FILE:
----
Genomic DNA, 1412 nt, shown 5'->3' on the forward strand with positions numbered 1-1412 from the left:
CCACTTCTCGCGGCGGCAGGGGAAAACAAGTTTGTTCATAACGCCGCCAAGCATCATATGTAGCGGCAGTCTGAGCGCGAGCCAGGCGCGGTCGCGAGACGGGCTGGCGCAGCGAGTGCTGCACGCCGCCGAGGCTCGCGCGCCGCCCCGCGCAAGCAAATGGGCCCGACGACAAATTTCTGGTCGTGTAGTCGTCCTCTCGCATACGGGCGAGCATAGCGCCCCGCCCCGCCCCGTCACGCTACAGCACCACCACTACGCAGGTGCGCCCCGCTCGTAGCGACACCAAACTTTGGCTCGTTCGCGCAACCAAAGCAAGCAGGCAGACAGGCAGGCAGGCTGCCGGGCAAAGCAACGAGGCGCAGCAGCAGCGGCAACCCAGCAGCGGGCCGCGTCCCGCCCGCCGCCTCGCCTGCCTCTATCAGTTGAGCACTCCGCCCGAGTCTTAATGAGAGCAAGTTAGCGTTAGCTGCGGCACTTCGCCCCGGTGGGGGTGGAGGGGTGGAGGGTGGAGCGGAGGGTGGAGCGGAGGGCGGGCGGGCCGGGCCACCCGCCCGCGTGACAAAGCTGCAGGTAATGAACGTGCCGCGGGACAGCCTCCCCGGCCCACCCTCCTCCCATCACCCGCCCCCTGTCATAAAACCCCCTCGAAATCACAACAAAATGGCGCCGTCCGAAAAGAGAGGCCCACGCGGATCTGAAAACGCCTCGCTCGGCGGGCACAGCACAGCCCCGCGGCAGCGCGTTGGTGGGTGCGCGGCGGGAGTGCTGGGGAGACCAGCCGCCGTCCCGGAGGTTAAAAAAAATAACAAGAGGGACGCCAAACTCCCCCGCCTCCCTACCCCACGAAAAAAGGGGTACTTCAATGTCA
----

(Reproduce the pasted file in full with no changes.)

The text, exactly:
Genomic DNA, 1412 nt, shown 5'->3' on the forward strand with positions numbered 1-1412 from the left:
CCACTTCTCGCGGCGGCAGGGGAAAACAAGTTTGTTCATAACGCCGCCAAGCATCATATGTAGCGGCAGTCTGAGCGCGAGCCAGGCGCGGTCGCGAGACGGGCTGGCGCAGCGAGTGCTGCACGCCGCCGAGGCTCGCGCGCCGCCCCGCGCAAGCAAATGGGCCCGACGACAAATTTCTGGTCGTGTAGTCGTCCTCTCGCATACGGGCGAGCATAGCGCCCCGCCCCGCCCCGTCACGCTACAGCACCACCACTACGCAGGTGCGCCCCGCTCGTAGCGACACCAAACTTTGGCTCGTTCGCGCAACCAAAGCAAGCAGGCAGACAGGCAGGCAGGCTGCCGGGCAAAGCAACGAGGCGCAGCAGCAGCGGCAACCCAGCAGCGGGCCGCGTCCCGCCCGCCGCCTCGCCTGCCTCTATCAGTTGAGCACTCCGCCCGAGTCTTAATGAGAGCAAGTTAGCGTTAGCTGCGGCACTTCGCCCCGGTGGGGGTGGAGGGGTGGAGGGTGGAGCGGAGGGTGGAGCGGAGGGCGGGCGGGCCGGGCCACCCGCCCGCGTGACAAAGCTGCAGGTAATGAACGTGCCGCGGGACAGCCTCCCCGGCCCACCCTCCTCCCATCACCCGCCCCCTGTCATAAAACCCCCTCGAAATCACAACAAAATGGCGCCGTCCGAAAAGAGAGGCCCACGCGGATCTGAAAACGCCTCGCTCGGCGGGCACAGCACAGCCCCGCGGCAGCGCGTTGGTGGGTGCGCGGCGGGAGTGCTGGGGAGACCAGCCGCCGTCCCGGAGGTTAAAAAAAATAACAAGAGGGACGCCAAACTCCCCCGCCTCCCTACCCCACGAAAAAAGGGGTACTTCAATGTCA